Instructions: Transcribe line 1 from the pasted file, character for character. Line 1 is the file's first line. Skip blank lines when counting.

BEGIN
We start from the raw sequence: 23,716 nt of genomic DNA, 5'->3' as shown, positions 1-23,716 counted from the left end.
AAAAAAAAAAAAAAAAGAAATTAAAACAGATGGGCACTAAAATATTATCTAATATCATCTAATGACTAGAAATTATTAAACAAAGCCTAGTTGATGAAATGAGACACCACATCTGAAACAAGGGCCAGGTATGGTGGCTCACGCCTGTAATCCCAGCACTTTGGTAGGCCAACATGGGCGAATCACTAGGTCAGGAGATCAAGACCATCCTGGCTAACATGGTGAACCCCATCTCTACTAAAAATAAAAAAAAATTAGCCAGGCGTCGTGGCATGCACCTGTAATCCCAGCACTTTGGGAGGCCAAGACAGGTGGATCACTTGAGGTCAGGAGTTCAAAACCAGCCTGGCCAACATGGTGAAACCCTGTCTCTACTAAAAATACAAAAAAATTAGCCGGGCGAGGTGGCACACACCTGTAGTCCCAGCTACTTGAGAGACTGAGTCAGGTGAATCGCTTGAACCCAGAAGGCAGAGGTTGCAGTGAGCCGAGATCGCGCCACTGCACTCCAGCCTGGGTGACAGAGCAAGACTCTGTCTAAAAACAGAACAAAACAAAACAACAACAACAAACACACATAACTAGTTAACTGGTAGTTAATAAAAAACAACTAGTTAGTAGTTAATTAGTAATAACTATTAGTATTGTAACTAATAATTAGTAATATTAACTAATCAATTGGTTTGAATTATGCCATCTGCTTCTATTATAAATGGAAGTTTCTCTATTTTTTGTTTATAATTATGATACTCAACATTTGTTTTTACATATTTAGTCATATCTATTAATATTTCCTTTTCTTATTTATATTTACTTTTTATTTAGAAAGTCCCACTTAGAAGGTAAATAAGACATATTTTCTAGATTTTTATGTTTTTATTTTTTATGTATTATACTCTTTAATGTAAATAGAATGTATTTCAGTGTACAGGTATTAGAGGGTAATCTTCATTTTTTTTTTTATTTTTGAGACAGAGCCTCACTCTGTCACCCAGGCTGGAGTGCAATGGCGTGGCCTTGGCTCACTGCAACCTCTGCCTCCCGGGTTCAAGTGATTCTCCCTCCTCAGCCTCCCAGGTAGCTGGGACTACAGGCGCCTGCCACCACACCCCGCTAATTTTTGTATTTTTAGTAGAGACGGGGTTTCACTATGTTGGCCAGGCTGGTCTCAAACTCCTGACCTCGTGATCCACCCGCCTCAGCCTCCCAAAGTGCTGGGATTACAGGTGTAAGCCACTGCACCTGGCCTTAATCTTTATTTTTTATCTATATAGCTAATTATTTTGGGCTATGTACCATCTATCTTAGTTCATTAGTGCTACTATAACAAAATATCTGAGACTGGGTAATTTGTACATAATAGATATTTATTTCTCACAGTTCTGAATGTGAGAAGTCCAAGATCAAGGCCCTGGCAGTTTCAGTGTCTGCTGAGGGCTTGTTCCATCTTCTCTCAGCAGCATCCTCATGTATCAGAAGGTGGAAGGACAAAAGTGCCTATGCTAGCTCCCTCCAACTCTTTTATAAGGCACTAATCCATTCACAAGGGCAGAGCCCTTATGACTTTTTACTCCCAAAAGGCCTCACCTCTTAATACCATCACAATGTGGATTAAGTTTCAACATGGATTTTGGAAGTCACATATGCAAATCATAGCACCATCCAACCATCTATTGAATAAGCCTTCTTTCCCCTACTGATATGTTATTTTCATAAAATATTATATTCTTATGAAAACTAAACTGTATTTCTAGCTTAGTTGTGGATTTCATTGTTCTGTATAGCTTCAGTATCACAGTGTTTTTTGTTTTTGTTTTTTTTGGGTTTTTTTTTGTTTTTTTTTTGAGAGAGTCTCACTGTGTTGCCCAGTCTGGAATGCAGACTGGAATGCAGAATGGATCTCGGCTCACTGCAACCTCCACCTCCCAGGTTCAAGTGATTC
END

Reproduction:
We start from the raw sequence: 23,716 nt of genomic DNA, 5'->3' as shown, positions 1-23,716 counted from the left end.